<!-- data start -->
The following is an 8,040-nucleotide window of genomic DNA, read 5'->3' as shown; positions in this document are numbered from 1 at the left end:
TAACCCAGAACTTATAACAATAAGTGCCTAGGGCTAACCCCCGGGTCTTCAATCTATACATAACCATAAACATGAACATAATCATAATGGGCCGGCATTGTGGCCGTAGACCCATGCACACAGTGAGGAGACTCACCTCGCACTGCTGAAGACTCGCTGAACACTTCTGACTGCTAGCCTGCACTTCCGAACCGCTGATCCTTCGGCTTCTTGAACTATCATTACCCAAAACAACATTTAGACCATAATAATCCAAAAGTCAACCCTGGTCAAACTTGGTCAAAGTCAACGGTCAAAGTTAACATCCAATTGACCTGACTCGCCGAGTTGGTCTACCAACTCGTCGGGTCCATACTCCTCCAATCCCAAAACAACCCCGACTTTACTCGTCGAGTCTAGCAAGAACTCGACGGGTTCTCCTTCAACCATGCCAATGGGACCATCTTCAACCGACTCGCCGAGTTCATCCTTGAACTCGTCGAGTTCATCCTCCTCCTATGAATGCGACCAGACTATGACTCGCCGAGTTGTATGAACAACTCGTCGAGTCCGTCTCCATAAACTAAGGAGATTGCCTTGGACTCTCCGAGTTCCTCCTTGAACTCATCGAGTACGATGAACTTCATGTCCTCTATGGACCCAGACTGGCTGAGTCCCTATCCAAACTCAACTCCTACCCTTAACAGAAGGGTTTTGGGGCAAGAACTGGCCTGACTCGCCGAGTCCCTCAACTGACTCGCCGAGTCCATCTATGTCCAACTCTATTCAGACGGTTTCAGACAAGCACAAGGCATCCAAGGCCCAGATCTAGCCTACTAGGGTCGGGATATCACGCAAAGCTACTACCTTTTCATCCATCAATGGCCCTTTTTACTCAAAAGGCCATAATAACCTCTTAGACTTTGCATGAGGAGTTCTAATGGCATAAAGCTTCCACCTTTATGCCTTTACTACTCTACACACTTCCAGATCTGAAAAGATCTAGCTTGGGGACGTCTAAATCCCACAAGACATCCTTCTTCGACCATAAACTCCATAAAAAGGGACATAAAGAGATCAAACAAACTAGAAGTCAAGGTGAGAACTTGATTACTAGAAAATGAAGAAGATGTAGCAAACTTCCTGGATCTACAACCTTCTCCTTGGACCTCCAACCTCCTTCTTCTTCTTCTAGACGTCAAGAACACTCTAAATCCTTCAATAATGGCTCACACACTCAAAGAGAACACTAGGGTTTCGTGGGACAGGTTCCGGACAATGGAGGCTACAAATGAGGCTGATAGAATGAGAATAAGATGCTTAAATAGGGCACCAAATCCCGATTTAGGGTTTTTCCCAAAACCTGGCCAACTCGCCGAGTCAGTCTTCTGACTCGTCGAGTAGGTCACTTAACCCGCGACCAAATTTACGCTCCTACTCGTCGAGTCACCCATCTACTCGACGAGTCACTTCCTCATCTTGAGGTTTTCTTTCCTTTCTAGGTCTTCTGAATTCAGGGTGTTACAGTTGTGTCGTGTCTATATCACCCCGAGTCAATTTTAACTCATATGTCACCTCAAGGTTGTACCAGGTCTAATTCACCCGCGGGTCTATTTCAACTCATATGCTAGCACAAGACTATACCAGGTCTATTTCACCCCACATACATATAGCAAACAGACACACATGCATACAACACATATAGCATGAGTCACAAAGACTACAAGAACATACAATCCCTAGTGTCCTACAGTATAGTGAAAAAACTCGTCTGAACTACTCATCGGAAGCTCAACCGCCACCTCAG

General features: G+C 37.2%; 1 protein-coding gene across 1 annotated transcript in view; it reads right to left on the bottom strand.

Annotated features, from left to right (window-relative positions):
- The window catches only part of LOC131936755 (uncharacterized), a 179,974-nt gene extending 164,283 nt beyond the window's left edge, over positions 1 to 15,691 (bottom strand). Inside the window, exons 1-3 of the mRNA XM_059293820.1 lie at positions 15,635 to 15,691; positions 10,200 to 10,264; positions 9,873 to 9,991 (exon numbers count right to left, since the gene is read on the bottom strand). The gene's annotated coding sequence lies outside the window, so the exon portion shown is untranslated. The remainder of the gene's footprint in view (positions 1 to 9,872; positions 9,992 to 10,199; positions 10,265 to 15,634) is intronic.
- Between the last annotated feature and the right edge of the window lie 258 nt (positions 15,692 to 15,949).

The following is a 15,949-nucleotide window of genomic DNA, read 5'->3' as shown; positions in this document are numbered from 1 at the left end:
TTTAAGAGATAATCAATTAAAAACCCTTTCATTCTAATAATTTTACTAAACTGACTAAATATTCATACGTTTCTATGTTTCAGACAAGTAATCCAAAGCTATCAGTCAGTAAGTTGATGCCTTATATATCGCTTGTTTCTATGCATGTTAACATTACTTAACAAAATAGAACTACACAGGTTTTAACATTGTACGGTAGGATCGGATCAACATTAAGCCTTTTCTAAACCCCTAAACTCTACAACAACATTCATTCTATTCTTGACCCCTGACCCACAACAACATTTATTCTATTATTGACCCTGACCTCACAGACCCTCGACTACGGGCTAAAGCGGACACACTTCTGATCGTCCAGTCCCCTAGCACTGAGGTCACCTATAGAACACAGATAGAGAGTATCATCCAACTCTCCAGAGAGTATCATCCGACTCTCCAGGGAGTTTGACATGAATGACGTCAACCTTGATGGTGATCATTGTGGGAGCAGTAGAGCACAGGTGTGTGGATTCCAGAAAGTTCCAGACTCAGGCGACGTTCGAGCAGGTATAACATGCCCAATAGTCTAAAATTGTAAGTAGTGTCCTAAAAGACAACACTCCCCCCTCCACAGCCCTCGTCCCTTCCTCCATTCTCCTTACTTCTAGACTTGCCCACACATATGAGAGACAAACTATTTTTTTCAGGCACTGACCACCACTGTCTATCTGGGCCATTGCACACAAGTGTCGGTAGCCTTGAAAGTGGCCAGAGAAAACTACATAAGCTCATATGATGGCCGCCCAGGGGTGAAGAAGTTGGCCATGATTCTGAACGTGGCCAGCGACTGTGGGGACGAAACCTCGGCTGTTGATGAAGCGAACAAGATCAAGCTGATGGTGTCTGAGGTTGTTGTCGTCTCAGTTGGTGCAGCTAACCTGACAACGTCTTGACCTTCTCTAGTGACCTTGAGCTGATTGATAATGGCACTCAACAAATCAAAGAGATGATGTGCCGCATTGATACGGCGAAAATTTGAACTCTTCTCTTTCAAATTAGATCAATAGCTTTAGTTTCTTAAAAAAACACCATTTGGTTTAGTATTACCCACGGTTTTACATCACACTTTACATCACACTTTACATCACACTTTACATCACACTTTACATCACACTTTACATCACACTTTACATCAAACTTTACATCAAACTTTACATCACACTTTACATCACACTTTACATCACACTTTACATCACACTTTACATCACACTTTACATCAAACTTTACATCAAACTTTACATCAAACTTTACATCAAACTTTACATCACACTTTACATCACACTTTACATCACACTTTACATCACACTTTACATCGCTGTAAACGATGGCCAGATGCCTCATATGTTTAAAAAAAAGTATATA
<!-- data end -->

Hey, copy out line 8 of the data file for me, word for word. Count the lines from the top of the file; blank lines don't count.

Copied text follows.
TTTAAGAGATAATCAATTAAAAACCCTTTCATTCTAATAATTTTACTAAACTGACTAAATATTCATACGTTTCTATGTTTCAGACAAGTAATCCAAAGCTATCAGTCAGTAAGTTGATGCCTTATATATCGCTTGTTTCTATGCATGTTAACATTACTTAACAAAATAGAACTACACAGGTTTTAACATTGTACGGTAGGATCGGATCAACATTAAGCCTTTTCTAAACCCCTAAACTCTACAACAACATTCATTCTATTCTTGACCCCTGACCCACAACAACATTTATTCTATTATTGACCCTGACCTCACAGACCCTCGACTACGGGCTAAAGCGGACACACTTCTGATCGTCCAGTCCCCTAGCACTGAGGTCACCTATAGAACACAGATAGAGAGTATCATCCAACTCTCCAGAGAGTATCATCCGACTCTCCAGGGAGTTTGACATGAATGACGTCAACCTTGATGGTGATCATTGTGGGAGCAGTAGAGCACAGGTGTGTGGATTCCAGAAAGTTCCAGACTCAGGCGACGTTCGAGCAGGTATAACATGCCCAATAGTCTAAAATTGTAAGTAGTGTCCTAAAAGACAACACTCCCCCCTCCACAGCCCTCGTCCCTTCCTCCATTCTCCTTACTTCTAGACTTGCCCACACATATGAGAGACAAACTATTTTTTTCAGGCACTGACCACCACTGTCTATCTGGGCCATTGCACACAAGTGTCGGTAGCCTTGAAAGTGGCCAGAGAAAACTACATAAGCTCATATGATGGCCGCCCAGGGGTGAAGAAGTTGGCCATGATTCTGAACGTGGCCAGCGACTGTGGGGACGAAACCTCGGCTGTTGATGAAGCGAACAAGATCAAGCTGATGGTGTCTGAGGTTGTTGTCGTCTCAGTTGGTGCAGCTAACCTGACAACGTCTTGACCTTCTCTAGTGACCTTGAGCTGATTGATAATGGCACTCAACAAATCAAAGAGATGATGTGCCGCATTGATACGGCGAAAATTTGAACTCTTCTCTTTCAAATTAGATCAATAGCTTTAGTTTCTTAAAAAAACACCATTTGGTTTAGTATTACCCACGGTTTTACATCACACTTTACATCACACTTTACATCACACTTTACATCACACTTTACATCACACTTTACATCACACTTTACATCAAACTTTACATCAAACTTTACATCACACTTTACATCACACTTTACATCACACTTTACATCACACTTTACATCACACTTTACATCAAACTTTACATCAAACTTTACATCAAACTTTACATCAAACTTTACATCACACTTTACATCACACTTTACATCACACTTTACATCACACTTTACATCGCTGTAAACGATGGCCAGATGCCTCATATGTTTAAAAAAAAGTATATA